WERS is an energy rating scheme that has been implemented by the Australian Window Association with the support of the Australian Greenhouse Office. WERS rates the energy impact of residential windows and doors with a variety of glass options. AWS or Vantage windows and doors which we manufacture have been WERS rated. Thermal performance software for accessing the energy rating of the building envelope (including windows and doors) is now in use in most states and operating under a variety of names. BERS governs Queensland, Basix covering NSW and ACT with First Rate covering Victoria, South Australia and Tasmania.
The important performance indicators are U-Value (Uw) and Solar Heat Gain Coefficient (SHGC). The U-Value is the measure of air to air transfer through the window due to the thermal conductance of the window frame and glass and the difference between indoor and outdoor temperatures. By comparing the U-Values it is possible to determine the relative thermal insulation performance of the window and glass types. The lower the U-Value of the window system, the lower the heat transference between outside and inside, therefore the better the insulation properties of the window system. SHGC is a measure of total solar energy transmittance entering a building through a window and door as heat gain. The lower the SHGC the better the window and door controls the heat energy transmission.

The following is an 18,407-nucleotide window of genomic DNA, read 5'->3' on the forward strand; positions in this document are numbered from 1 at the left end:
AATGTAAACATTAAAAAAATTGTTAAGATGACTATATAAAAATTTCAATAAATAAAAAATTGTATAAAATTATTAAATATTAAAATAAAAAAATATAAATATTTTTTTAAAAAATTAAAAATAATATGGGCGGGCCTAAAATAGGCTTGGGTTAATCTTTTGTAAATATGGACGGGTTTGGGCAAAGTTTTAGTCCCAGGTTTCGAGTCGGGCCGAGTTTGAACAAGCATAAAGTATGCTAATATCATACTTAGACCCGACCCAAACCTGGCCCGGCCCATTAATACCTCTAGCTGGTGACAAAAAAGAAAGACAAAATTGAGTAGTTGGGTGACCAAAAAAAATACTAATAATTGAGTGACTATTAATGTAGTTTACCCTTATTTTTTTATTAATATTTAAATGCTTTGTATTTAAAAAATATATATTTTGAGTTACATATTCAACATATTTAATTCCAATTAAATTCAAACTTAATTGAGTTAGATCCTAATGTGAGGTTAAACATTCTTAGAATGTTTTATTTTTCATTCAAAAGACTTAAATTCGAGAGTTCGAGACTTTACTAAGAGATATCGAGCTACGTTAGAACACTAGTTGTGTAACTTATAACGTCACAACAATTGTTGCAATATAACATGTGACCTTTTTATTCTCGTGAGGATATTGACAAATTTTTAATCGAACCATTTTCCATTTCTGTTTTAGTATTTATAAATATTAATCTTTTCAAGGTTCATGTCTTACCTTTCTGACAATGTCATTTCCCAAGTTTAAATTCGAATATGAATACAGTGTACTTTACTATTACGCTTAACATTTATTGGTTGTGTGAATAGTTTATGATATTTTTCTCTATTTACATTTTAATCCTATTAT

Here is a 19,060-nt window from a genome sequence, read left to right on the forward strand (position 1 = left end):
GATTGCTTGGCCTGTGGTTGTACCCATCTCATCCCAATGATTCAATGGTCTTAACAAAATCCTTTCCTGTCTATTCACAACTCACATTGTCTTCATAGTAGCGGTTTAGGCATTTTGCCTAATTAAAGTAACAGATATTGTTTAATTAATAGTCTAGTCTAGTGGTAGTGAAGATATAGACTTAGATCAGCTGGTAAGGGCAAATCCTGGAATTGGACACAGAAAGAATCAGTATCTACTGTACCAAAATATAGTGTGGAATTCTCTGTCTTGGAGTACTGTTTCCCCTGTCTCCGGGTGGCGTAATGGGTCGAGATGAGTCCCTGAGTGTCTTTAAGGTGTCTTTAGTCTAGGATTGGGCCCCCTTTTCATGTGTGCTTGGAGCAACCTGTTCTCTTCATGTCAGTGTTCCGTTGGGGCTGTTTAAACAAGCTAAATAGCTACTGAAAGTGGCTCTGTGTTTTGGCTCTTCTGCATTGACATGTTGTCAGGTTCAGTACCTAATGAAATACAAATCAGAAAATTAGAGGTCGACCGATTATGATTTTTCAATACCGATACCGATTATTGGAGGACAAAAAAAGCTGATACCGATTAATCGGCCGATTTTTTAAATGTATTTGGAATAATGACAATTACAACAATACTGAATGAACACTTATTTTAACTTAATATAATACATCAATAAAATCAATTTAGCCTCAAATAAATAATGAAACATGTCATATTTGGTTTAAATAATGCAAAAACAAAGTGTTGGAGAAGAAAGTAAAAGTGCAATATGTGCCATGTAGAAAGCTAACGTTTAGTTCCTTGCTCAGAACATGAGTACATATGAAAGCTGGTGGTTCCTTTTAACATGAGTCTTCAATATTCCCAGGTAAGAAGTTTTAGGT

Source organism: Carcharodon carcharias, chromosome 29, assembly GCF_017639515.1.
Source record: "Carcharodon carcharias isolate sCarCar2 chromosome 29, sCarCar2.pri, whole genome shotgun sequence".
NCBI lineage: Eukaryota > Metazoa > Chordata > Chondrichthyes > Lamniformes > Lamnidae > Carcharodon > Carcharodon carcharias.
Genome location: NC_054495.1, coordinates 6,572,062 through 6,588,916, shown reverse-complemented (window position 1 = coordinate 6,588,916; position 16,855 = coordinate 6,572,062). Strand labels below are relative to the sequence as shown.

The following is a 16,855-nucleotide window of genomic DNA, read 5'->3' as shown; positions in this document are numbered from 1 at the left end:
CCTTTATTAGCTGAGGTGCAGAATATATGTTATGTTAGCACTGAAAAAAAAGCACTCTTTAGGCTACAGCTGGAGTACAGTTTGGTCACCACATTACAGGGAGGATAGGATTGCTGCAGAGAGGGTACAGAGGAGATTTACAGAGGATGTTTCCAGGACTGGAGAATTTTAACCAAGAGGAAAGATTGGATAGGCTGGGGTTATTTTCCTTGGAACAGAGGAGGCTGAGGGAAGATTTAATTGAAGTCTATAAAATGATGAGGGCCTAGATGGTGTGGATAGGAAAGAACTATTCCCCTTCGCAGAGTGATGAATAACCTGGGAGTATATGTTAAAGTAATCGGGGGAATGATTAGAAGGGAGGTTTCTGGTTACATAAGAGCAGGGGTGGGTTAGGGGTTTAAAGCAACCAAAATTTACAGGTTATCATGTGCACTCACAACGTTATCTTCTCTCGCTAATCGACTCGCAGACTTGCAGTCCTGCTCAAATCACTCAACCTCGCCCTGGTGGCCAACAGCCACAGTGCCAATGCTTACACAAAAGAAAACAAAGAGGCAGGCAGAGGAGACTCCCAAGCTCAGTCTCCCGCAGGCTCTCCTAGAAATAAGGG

Glazing, which forms a major content of a window, is approximately 8% of the total house envelope but is responsible for approximately 49% of a homes heat loss and around 87% of its heat gain.
The decision in glass selection is usually one of balance between light, heat and fading.
How much light and heat do you wish to enter into a room, and how much fading occurs as a result. Most people wish to reduce the heat-gain in summer and reduce the heat-loss in winter. Tinted glass reduces the amount of heat and light from the sun that enters your home. The common colours are grey, bronze, green and blue. It provides better heat and UV protection than clear glass and doesn’t have the mirror-like appearance of reflective glass. Reflective glass looks rather like mirror glass when viewed from the outside. It’s particularly effective in cutting down solar heat gain and is useful in large areas of glass facing west and especially in overhead glazing.
Double-glazing (Insulated glass units) will provide considerable performance gains over the single glazing option, but at an increased cost. In summer it reduces heat and UV entry while in winter it provides good light entry and reduces outward heat loss.
The economic option is to use a single pane of solar control glass like Low-E (low-emissivity glass is specially designed to reduce heat transfer in warmer and colder climates). Low-E glass works most efficiently in insulated glass units.